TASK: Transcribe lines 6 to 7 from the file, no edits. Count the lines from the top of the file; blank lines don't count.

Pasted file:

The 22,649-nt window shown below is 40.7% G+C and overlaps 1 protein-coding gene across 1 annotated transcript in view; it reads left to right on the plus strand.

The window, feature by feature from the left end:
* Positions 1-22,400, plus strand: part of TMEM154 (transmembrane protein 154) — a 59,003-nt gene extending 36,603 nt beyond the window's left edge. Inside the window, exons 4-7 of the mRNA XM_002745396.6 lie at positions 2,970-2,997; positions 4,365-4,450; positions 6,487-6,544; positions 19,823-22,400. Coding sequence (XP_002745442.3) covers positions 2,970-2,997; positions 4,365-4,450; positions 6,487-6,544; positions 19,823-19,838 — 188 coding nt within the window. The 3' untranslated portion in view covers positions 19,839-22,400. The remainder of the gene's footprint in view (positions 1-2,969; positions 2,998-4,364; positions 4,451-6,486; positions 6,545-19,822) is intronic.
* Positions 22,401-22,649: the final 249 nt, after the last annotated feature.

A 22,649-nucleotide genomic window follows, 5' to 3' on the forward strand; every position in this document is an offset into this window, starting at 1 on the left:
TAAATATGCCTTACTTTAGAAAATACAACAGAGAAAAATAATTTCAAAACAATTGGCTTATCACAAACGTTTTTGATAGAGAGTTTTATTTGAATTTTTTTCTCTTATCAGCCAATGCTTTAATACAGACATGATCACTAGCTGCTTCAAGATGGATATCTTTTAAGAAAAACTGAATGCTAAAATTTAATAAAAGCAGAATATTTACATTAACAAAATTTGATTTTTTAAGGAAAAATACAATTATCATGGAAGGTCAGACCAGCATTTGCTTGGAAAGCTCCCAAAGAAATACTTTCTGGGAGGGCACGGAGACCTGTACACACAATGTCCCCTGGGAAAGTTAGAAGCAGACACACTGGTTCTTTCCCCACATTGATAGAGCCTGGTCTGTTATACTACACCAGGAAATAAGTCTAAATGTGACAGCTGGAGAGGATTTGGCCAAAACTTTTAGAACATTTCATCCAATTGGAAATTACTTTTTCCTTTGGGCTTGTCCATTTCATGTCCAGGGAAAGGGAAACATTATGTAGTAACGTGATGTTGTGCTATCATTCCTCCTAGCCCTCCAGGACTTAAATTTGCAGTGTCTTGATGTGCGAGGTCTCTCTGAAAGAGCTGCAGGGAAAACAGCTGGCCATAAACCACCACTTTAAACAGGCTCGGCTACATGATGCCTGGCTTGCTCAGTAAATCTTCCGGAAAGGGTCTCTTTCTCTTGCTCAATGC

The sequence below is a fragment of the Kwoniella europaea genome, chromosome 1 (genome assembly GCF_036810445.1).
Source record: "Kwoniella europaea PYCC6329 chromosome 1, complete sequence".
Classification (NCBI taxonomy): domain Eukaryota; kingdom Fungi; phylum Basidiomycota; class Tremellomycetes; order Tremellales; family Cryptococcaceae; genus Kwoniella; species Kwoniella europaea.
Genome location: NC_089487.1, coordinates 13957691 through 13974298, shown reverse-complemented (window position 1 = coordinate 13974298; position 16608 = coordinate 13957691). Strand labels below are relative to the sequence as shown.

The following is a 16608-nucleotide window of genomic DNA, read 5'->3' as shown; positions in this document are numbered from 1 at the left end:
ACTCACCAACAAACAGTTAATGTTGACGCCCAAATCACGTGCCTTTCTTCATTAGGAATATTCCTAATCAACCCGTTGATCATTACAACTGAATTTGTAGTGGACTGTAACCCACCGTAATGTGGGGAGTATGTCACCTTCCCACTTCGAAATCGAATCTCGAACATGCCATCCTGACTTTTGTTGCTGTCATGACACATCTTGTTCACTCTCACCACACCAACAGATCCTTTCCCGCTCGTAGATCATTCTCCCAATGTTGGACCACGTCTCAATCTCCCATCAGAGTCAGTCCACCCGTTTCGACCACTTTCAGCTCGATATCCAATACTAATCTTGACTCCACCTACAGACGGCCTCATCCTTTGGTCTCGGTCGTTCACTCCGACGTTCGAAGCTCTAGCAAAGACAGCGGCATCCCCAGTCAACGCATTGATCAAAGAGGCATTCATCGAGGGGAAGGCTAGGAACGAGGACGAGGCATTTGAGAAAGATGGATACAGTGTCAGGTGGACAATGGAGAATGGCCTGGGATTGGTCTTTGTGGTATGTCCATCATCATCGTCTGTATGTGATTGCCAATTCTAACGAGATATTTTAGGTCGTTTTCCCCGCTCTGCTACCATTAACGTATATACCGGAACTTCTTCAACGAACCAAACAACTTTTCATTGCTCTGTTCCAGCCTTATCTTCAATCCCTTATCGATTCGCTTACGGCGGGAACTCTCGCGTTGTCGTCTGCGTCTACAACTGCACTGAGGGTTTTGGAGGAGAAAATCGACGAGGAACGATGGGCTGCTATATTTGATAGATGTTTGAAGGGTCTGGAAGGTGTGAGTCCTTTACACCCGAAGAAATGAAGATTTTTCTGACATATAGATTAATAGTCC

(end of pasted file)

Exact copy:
TAAATATGCCTTACTTTAGAAAATACAACAGAGAAAAATAATTTCAAAACAATTGGCTTATCACAAACGTTTTTGATAGAGAGTTTTATTTGAATTTTTTTCTCTTATCAGCCAATGCTTTAATACAGACATGATCACTAGCTGCTTCAAGATGGATATCTTTTAAGAAAAACTGAATGCTAAAATTTAATAAAAGCAGAATATTTACATTAACAAAATTTGATTTTTTAAGGAAAAATACAATTATCATGGAAGGTCAGACCAGCATTTGCTTGGAAAGCTCCCAAAGAAATACTTTCTGGGAGGGCACGGAGACCTGTACACACAATGTCCCCTGGGAAAGTTAGAAGCAGACACACTGGTTCTTTCCCCACATTGATAGAGCCTGGTCTGTTATACTACACCAGGAAATAAGTCTAAATGTGACAGCTGGAGAGGATTTGGCCAAAACTTTTAGAACATTTCATCCAATTGGAAATTACTTTTTCCTTTGGGCTTGTCCATTTCATGTCCAGGGAAAGGGAAACATTATGTAGTAACGTGATGTTGTGCTATCATTCCTCCTAGCCCTCCAGGACTTAAATTTGCAGTGTCTTGATGTGCGAGGTCTCTCTGAAAGAGCTGCAGGGAAAACAGCTGGCCATAAACCACCACTTTAAACAGGCTCGGCTACATGATGCCTGGCTTGCTCAGTAAATCTTCCGGAAAGGGTCTCTTTCTCTTGCTCAATGC

The sequence below is a fragment of the Kwoniella europaea genome, chromosome 1 (genome assembly GCF_036810445.1).